Mind Your Own Business - Why Private Cloud is Best for Enterprise Use

The grade school message that "sharing is caring" may apply on the playground, but in today's business landscape, it's only natural to be a bit selfish - especially when it comes to the protection of your company’s vital data and applications. This is what's so puzzling about the concept of public cloud storage and computing services. Many companies seem to uphold a double standard about the privacy of their business information. You wouldn't let your competitors sit in on an executive board meeting, so why would you think twice about letting your data be stored and processed on someone else's drives and CPUs?

Recent data security cases involving Target, the NSA, Google -- and even Microsoft -- have created heightened awareness among executives to clearly understand the environment that houses their business critical data. A consistent IT strategy regarding data and application types, along with what type of environment is assigned to each, is necessary for proper security and control.

Organizations Recognize the Value of Privacy

When cloud computing first came on the scene, the hype surrounding off-premise public storage was perfectly warranted. If you were in need of quick computing solutions, the cloud offered a simple and cost-effective way to leverage necessary resources without being forced to invest in clunky and potentially burdensome physical assets. Those advantages remain a key reason why cloud adoption is growing at higher rates than analysts predicted; however, that aggressive growth rate is primarily found in private cloud services. A recent eWeek article highlighting a study from Research Now, sponsored by CTERA Networks, found that nearly two-thirds (63 percent) of respondents preferred private cloud storage configurations to their public counterparts.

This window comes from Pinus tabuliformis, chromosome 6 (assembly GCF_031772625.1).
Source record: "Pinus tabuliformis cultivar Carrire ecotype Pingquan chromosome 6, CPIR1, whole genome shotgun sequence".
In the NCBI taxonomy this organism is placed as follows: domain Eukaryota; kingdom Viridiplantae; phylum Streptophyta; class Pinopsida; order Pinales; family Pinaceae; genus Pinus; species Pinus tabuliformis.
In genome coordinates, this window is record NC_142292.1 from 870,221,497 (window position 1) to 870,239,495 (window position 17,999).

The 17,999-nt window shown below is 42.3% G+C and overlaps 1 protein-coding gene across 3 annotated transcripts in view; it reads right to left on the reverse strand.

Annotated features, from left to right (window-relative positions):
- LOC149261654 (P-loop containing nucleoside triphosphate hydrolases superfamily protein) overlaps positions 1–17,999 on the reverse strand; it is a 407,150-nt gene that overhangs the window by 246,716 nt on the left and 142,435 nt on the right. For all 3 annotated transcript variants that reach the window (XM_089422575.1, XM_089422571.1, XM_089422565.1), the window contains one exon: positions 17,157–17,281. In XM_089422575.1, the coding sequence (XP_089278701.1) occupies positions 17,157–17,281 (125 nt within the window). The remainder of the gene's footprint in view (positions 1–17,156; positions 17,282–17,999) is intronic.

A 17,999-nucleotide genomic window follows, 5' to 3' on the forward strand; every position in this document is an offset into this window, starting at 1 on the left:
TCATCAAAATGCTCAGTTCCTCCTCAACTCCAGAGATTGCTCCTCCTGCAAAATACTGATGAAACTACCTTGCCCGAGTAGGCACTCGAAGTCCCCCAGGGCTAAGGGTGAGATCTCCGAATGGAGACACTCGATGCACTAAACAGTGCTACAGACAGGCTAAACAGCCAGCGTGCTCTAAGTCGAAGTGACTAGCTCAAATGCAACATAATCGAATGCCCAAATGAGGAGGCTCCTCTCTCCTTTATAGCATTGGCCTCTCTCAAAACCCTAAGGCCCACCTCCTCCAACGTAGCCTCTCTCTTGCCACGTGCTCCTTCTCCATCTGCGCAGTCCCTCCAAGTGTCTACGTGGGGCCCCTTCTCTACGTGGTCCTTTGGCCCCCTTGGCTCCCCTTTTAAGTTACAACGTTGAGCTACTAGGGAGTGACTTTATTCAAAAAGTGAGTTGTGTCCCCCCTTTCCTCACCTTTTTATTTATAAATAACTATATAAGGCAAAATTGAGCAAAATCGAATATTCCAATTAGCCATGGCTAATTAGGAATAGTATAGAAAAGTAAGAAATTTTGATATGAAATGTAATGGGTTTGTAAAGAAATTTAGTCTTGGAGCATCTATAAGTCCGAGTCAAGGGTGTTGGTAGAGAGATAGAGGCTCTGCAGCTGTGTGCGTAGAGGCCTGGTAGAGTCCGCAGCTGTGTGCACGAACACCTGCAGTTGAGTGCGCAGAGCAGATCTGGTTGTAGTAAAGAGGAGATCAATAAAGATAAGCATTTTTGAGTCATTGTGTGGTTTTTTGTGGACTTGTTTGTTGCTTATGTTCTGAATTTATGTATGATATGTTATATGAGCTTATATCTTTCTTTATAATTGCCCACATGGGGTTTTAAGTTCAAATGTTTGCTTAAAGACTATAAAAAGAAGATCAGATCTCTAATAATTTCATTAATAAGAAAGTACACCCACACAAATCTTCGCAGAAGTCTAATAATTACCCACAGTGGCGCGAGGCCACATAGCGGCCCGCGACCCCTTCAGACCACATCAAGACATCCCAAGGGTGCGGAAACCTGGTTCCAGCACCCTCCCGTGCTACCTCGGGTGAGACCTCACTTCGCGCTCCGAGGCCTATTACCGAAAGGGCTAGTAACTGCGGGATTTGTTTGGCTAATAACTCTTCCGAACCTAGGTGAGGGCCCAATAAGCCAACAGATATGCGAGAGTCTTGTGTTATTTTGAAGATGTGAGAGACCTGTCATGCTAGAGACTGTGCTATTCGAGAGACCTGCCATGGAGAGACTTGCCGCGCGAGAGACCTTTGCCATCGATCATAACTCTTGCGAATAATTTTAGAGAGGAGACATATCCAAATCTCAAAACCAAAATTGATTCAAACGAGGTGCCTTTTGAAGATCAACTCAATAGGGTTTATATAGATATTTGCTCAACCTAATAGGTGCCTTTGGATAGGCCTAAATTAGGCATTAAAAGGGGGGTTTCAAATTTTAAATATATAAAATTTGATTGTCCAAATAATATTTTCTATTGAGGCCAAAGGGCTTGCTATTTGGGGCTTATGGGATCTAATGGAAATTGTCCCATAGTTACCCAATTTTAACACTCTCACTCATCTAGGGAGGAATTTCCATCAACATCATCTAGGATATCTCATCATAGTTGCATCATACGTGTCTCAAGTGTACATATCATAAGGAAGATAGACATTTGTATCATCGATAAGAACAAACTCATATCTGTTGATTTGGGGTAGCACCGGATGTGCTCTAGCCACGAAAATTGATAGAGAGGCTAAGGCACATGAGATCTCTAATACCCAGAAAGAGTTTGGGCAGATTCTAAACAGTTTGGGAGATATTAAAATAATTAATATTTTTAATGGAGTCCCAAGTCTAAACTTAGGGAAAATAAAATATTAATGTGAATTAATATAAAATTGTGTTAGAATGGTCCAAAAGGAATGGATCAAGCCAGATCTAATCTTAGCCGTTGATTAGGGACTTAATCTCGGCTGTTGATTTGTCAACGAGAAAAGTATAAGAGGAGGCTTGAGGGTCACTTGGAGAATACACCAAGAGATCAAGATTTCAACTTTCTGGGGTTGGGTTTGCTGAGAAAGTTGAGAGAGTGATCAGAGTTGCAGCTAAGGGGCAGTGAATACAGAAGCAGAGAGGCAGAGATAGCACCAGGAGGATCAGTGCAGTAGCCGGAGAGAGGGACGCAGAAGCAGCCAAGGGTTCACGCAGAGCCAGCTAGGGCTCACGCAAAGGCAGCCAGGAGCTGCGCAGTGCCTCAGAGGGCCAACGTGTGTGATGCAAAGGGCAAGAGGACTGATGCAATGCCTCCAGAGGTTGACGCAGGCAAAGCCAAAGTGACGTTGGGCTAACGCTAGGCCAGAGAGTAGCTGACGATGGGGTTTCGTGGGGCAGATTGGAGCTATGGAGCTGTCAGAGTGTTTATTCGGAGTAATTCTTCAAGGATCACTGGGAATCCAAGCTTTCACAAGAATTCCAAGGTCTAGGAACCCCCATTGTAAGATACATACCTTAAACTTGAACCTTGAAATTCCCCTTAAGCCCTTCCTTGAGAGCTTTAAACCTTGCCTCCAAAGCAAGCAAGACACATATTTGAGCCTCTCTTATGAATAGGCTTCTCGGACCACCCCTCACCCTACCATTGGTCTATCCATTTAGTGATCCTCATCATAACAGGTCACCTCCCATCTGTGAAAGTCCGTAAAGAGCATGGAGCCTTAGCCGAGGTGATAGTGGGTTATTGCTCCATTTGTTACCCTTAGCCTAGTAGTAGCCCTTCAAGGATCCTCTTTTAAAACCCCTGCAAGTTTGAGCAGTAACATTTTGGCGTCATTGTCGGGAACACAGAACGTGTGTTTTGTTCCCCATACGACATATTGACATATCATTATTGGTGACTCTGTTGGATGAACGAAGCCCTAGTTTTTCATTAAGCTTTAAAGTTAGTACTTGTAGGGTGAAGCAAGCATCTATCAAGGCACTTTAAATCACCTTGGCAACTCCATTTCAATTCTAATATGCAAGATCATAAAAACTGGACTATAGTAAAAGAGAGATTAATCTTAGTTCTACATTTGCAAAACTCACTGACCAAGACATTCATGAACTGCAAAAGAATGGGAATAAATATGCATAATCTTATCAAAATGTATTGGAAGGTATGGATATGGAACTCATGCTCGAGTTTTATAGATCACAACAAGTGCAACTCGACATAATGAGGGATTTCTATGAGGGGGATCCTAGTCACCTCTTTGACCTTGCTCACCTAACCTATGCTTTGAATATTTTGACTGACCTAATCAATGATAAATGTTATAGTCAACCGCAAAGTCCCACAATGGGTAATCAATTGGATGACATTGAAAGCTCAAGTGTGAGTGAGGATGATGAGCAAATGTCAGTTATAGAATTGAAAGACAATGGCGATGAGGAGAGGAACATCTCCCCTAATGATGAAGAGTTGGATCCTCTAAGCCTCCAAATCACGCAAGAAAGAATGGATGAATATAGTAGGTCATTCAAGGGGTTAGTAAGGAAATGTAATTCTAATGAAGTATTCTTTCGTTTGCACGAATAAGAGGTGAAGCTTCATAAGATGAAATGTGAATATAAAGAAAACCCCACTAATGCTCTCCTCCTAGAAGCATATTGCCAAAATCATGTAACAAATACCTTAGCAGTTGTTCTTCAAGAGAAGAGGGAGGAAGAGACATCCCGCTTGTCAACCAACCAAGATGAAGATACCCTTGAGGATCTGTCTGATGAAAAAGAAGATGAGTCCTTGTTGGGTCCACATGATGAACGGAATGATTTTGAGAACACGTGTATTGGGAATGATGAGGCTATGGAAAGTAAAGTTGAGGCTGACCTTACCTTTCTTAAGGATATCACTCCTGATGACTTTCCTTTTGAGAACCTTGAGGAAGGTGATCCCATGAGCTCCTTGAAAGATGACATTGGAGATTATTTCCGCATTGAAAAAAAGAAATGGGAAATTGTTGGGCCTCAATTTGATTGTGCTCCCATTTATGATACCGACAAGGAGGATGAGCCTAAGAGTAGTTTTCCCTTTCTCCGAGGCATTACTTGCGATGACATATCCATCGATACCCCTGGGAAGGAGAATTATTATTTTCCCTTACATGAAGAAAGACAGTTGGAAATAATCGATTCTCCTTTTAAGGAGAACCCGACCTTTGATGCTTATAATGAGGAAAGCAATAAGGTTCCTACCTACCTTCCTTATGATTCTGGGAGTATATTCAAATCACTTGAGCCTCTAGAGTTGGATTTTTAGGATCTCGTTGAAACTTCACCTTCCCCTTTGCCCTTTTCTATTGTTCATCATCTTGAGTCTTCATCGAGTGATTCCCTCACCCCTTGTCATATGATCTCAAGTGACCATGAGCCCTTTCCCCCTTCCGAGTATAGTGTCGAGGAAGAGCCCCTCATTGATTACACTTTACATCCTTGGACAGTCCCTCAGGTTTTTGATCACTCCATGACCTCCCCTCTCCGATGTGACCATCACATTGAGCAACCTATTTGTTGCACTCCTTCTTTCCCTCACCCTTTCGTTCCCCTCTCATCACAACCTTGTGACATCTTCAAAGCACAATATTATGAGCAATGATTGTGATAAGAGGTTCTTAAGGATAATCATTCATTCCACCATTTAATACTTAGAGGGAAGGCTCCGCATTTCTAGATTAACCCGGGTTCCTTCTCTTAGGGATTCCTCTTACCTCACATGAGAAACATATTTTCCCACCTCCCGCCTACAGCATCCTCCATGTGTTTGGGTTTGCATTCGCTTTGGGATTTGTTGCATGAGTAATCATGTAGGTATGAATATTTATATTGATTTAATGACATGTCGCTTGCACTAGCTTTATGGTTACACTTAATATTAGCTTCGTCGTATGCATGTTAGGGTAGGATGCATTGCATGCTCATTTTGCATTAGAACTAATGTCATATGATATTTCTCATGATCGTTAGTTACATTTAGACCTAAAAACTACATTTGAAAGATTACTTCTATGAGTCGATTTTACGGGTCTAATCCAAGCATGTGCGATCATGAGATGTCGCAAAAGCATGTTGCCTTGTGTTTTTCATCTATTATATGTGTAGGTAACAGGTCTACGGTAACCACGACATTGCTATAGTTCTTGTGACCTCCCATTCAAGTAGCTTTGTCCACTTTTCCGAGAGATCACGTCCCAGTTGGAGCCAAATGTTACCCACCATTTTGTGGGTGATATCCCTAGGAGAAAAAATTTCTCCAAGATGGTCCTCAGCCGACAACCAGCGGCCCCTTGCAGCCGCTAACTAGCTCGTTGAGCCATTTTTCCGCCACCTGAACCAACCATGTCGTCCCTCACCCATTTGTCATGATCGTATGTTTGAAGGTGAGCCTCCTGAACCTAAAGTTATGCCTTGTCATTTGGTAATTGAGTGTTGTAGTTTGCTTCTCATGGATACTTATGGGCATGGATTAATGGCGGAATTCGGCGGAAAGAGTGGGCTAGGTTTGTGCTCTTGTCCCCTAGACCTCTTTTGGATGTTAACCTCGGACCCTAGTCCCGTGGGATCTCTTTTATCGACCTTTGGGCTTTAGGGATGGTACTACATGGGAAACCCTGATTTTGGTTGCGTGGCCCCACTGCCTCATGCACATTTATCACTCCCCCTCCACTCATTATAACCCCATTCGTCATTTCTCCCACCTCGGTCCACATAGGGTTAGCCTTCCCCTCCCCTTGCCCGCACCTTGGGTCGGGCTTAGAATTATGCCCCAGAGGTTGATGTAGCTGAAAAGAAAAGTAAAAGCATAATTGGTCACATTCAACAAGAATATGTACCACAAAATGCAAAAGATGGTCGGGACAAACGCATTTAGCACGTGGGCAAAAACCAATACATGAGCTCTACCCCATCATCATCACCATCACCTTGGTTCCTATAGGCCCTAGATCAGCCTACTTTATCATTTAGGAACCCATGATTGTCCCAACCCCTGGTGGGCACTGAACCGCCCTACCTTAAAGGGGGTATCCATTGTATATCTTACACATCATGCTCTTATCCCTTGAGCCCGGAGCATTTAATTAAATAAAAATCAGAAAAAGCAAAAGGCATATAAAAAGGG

"Enterprises are seeking ways to capitalize on the benefits that cloud storage can provide, but not at the cost of losing control of their data,"Rani Osnat, vice president of strategic marketing and customer experience at CTERA, reportedly said in a statement. "This independent research validates what we have been hearing from our customers: a clear preference for a platform they can manage and run using the infrastructure of their choice, with both enterprise-grade security and compelling end-user experience."

Set Higher Standards to Meet your Enterprise Needs

So why are organizations still selecting public and hybrid cloud options for their enterprise applications? The problem is that many business leaders don't understand the differences in cloud providers and the transparency needed when it comes to leveraging cloud solutions. They fall for the hype that public and hybrid offerings are market-tested options and therefore fine for enterprise data.

IT and executive buyers should expect transparency from their cloud provider, including protocols, certifications and security affecting their data centers. In this video, Tribridge Concerto Director of Operations Peter Schmied explains that decision makers should go beyond an overview of features when it comes to cloud security with some key questions:

  1. What does the offering include regarding industry specific compliance certifications? (examples: PCI, SOX, HIPAA)
  2. What levels of security are provided for data encryption and authentication protocols?
  3. How do you deal with compliancy needs on a per cloud customer basis?
  4. What type of forensic and evidence gathering solutions do you offer?
  5. What resource isolation mechanisms are in place to ensure confidentiality and privacy within the cloud infrastructure as a whole?

Tribridge Concerto Cloud Services recommends that organizations ensure privacy for sensitive data in private cloud environments, while taking advantage of public clouds for less critical applications and information. Combined with a consistent IT strategy, a hybrid approach (a combination of public, private and on-premise solutions) delivers the best option for availability, privacy and cost-effectiveness.

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